In this experiment you will attempt to measure the efficiency
of using a candle to heat water. Again you will measure the temperature
change in a known amount of water. In addition we will measure
the loss in weight of a candle after burning.
1. Light the white candle provided in the baggie to produce
a good clean burning flame and to burn the tapered end until it
2. Measure exactly one cup of tap water (240 ml) into a thin walled
small porcelain coffee cup. Again assume that 1 ml of water equals
1 gram of water since the density of water is 1.0 g/ml. Record
the weight of water in the data table.
3. Measure the temperature of the tap water in degrees Celsius.
4. Note the time and light the candle. Unless you have some type
of metal stand to support the cup, you will have to hold the cup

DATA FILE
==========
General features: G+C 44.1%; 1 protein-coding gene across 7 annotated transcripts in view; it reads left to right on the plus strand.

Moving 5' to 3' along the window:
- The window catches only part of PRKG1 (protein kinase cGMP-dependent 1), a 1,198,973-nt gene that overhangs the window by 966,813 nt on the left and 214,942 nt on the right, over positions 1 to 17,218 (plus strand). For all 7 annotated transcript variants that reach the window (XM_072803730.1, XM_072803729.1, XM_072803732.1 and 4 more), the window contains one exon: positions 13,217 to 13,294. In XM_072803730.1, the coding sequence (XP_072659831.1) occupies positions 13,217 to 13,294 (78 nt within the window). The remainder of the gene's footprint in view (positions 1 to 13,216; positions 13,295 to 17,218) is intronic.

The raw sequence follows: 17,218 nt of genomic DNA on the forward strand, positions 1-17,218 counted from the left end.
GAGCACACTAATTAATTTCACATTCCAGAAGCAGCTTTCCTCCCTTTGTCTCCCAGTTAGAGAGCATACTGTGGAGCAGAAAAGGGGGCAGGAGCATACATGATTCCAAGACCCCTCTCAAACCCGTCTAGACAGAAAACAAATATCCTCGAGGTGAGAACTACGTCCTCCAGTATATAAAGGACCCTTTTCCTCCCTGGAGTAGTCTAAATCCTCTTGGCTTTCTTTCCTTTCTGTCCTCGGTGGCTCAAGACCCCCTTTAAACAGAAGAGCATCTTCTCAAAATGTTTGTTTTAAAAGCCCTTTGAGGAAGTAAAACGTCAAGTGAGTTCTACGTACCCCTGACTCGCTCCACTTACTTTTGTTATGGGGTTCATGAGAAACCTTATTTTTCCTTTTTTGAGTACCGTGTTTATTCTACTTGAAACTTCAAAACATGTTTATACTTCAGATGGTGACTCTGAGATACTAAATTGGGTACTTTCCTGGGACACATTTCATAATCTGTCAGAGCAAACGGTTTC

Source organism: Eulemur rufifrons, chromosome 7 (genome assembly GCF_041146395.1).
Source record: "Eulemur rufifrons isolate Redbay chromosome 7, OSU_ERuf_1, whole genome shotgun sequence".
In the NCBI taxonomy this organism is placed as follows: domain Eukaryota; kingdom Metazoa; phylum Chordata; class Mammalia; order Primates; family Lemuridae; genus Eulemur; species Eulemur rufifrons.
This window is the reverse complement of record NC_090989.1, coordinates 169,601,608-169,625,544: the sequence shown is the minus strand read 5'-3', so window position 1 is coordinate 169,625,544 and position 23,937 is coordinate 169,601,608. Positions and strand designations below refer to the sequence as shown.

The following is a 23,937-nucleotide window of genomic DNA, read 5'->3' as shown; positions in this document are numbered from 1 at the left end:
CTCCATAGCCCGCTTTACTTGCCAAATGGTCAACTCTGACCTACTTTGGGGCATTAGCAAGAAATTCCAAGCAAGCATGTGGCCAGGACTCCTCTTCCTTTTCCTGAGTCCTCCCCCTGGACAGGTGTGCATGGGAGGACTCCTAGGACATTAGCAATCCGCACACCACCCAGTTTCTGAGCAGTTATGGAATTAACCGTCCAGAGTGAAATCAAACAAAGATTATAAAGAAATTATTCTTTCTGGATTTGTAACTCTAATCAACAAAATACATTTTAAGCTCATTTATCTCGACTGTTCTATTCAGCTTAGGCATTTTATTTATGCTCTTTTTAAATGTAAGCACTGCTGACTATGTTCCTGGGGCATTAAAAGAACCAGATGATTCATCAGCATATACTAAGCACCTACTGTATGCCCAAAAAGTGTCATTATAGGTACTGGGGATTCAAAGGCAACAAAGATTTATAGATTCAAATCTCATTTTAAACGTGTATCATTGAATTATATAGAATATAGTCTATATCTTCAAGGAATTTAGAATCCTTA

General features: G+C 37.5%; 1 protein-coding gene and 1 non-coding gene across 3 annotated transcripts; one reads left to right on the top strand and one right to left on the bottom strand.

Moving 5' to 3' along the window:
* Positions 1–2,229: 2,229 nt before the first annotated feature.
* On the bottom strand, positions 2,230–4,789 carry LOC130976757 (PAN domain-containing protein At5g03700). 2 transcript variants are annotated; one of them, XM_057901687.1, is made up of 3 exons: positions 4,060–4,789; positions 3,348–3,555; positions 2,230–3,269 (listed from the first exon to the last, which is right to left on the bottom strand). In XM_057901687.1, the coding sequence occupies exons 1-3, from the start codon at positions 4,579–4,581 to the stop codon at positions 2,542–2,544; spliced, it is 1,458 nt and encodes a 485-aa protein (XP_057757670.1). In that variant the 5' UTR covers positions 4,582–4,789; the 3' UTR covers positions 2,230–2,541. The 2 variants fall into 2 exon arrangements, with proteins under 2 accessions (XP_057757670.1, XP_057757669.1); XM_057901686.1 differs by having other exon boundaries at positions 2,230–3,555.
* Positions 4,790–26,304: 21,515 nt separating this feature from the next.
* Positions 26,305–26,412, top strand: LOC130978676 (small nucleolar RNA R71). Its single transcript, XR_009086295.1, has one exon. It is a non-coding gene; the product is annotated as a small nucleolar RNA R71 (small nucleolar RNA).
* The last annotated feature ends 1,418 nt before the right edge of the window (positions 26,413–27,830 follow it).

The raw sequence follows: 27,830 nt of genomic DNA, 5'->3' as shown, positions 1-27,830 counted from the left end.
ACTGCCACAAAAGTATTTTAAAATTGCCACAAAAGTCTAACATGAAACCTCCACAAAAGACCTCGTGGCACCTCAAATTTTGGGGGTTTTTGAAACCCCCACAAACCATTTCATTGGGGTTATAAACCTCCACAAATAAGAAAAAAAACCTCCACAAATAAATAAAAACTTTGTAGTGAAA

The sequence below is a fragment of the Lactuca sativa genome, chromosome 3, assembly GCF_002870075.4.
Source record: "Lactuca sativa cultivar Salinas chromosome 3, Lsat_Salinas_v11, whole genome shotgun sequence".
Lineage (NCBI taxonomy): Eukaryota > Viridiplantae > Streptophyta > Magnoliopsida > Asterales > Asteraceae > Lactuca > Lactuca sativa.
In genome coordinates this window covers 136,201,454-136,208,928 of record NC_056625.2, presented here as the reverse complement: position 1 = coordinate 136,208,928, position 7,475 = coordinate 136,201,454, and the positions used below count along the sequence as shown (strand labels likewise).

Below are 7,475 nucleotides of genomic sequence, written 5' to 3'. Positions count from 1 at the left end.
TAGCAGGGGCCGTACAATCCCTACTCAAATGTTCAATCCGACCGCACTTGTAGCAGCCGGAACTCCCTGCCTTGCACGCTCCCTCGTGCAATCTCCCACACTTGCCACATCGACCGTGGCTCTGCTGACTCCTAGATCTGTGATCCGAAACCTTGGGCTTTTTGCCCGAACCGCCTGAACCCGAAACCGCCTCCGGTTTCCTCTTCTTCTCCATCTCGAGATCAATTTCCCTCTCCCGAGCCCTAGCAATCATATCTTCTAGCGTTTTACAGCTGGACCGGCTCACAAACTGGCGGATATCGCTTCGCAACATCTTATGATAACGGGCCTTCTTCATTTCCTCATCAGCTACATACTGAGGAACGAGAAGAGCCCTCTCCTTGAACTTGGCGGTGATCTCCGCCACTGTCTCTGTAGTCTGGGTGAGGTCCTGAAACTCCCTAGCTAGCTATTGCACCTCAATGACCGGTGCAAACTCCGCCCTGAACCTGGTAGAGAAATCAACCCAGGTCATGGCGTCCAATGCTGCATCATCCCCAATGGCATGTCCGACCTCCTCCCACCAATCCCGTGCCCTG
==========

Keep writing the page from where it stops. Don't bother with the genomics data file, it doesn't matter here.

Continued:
about 1-2 inches above the height of the candle. Record the temperature
of the water at 1 minute intervals until exactly 10 minutes have
passed. (May increase 15-40 degrees)
5. Blow out the candle, let it cool. For our purposes, the very
large type of candle that you are using will lose 0.84 g of wax
per 10 minutes of burning. Record the weight of candle wax that
undergoes the combustion reaction and is used up.
QUES 17: a. Complete the combustion
reaction as follows (no need to balance):
Candle wax plus oxygen produces carbon dioxide plus water plus
C22H46 + O2 ====> _______ + ______ + heat energy
Chemical Reaction Graphic
Ques 17b. Use the information in the "Combustion
Reaction in More Detail", to list specifically which
molecules have bonds that are broken and which ones have bonds
that are reformed for the reaction in 17a. Then be specific and
list which bonds between which atoms are broken (there are 3 bonds
broken) and formed (there are 2 kinds of formed) for each molecule
from the above equation - be sure to look at the chemical
reaction graphic as there is one more type of bond broken
for the wax as compared to methane
and methane in more detail
Ques 17c. Is the overall reaction exothermic or endothermic?